Having clean water is a crucial part of any successful RV outing. There are hundreds of accessories, hoses, adapters, and filters on the market and it can be really confusing. We’re here to help you wade through all of the options and share what worked best for us over our 20 months of full-time RV living.
RV Water Connection Basics
First off, let’s just take a very general look at the basics of RV water connections. Most models have one of two water inlet configurations. Your RV will either have a single inlet that handles “city water” and filling your fresh tank or it will have two separate inlets for those two things.
Regardless of how many inlets your rig has, they are standard garden hose-style connectors. Some RVs may have one or two other inlets for things like black tank flushes or winterizing/sanitizing, but we’re focusing on drinking water for this article.
Hooking Up to City Water
Whether you’re filling up your fresh water tank to go boondocking or hooking up to the water at your house or campground, you’ll need to connect to “city water”. This is basically just a fancy term for any water spigot connected to a water supply. If you’ve ever hooked up a garden hose to water your grass, that’s what we’re talking about.
So what kind of hose do you need, and how many? That’s a simple question with a pretty complex answer! Let’s cover the types of hoses first.
So Many Hoses
There are a wide variety of hoses in stores and on Amazon. The primary thing you need to look for are hoses labeled “drinking safe”. Unlike a regular green garden hose these are lined with a material that won’t leach chemicals or funny tastes into the water running through it.
That doesn’t narrow the selection down very much though. If you walk into a Camping World or head to the RV section in Walmart, you’ll find the ubiquitous white 25′ Camco TastePURE Drinking Water Hose for about $10. We started with these and carried two of them with us at all times.
They work great, but they’re the biggest pain in the rear to spool up and store. They’re so “kink resistant” that they literally fight against you as you try to put them away when breaking camp. Especially in cooler weather. After struggling with these for a few months we decided to look for another option.
The Best Water Hose Known to Man
Enter the Apex Zero-G RV/Marine Hybrid Hose by Teknor. Sure, it’s three times the price, but it’s worth ten times as much. Seriously! There’s no fighting with this hose. It goes where you want it to, lays perfectly without being stiff and flopping around wherever it wants, and the best part is when you want to put it away.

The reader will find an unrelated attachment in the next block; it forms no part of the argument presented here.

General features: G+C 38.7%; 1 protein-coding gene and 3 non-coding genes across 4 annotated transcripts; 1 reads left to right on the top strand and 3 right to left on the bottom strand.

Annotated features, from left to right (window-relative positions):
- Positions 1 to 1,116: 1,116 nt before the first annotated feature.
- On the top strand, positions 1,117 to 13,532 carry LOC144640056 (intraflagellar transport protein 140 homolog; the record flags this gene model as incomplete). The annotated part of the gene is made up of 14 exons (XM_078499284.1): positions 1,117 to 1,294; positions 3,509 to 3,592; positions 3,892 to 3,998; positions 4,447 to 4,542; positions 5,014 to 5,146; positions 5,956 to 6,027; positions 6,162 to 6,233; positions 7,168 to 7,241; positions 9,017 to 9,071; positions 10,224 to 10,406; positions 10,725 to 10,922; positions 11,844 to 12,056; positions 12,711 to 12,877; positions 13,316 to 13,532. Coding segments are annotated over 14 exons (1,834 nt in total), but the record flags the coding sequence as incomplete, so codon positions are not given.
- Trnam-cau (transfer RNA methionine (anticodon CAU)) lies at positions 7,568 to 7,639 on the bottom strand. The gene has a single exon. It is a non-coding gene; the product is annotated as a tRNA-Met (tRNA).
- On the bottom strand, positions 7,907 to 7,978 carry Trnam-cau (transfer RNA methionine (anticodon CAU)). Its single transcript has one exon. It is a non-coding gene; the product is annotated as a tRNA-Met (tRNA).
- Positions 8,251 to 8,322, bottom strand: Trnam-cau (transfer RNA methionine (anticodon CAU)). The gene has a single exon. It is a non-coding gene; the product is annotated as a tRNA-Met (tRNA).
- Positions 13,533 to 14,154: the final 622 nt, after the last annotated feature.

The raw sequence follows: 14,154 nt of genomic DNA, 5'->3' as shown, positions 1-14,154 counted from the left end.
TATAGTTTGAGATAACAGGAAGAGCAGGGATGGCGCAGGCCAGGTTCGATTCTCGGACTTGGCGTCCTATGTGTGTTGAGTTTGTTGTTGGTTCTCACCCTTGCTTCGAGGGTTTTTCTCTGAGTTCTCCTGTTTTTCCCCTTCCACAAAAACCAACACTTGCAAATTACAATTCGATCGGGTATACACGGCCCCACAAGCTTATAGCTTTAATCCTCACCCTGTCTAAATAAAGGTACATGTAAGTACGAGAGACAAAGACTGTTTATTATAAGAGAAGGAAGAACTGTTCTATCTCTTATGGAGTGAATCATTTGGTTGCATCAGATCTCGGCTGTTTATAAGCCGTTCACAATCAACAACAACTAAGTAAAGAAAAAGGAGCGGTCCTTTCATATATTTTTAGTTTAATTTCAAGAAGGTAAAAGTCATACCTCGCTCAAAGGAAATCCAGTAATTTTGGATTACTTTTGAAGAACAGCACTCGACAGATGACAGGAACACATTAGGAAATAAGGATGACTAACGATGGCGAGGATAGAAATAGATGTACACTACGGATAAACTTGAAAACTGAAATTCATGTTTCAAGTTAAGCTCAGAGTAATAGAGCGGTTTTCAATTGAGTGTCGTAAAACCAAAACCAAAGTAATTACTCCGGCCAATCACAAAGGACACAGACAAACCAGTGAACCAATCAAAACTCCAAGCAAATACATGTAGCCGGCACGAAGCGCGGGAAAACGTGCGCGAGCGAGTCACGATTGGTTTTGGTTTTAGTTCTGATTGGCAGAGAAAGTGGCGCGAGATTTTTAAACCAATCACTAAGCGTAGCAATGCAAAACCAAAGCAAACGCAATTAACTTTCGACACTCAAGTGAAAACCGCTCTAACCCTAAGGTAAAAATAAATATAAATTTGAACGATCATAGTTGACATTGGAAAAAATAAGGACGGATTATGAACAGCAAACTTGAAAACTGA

Can your hose do this?
It really is the best thing ever. If you’ve ever fought with those stiff white hoses, you’ll understand. That’s not to say that the white hoses have no use though. Let’s talk about putting together a small collection of hoses for every situation.
Not All Campsites Are Created Equal
Your water supply isn’t always going to be within 25′ of your rig, so you’re either going to need one really long hose or a couple shorter ones. Here’s our collection that covers every situation we encountered in nearly 150 different campgrounds:
We carried around those 25′ Camco hoses because we had bought them when we first launched and saw no reason to get rid of them. We recommend keeping one around for when you really need to reach for water, but more often than not the 25′ Zero-G was long enough. The 10′ Camco was a really easy hose to add in when the 25′ Zero-G was just a few feet short.
If we were starting over again, we’d get two of the 25′ Zero-G hoses and a 10′ Camco hose. There’s an argument for going big and getting the 50′ Zero-G and calling it a day. From our experience though we were within 25′ of the spigot about 80% of the time. We only needed to add in the 10′ about 15% of the time, and only had to reach farther than 35′ once or twice. Your mileage may vary – we liked having the variety instead of pulling out 50′ of hose to reach 15′.
When Jack Frost Bites
Getting water into your rig when it’s below freezing outside can be challenging. The easiest thing to do is to get a Camco TastePURE Heated Water Hose. This is basically a regular “drinking safe” hose wrapped with a heated wire inside a weather-resistant sleeve. You connect this like any other hose and also plug it into a nearby outlet to provide power to the thermostat.
This is an expensive option though. There are all sorts of DIY heated hose tutorials out there if you do some poking around, but this is a simple out-of-the-box solution.
There aren’t many ways you can mess things up when connecting water to your RV. One end of the hose goes to the spigot and the other goes to the inlet. Water pressure is a concern though, both when it’s too high and too low.
The plumbing inside your RV isn’t soldered copper piping like in many homes. Connecting directly to a high pressure water supply could potentially do a lot of damage. Just like in a house, water leaking out and soaking into your floors and walls is a Very Bad Thing.
Too Much Water Pressure
Controlling high water pressure is really easy though, and there are a lot of options available. The cheap and easy way to do it is to just add an inline water pressure regulator that is set to 40-50 psi. If you want a bit more control over the pressure, there are adjustable water pressure regulators available as well.
We prefer the adjustable model because it has a gauge that shows the pressure. You can use a small screwdriver to fine-tune the pressure up and down to your liking which is pretty handy. We set ours to 45 psi because we were happy with that pressure. Most modern RVs can handle 60 or 70+ psi, so check with your manufacturer or user manuals if you want your pressure higher.
Too Little Water Pressure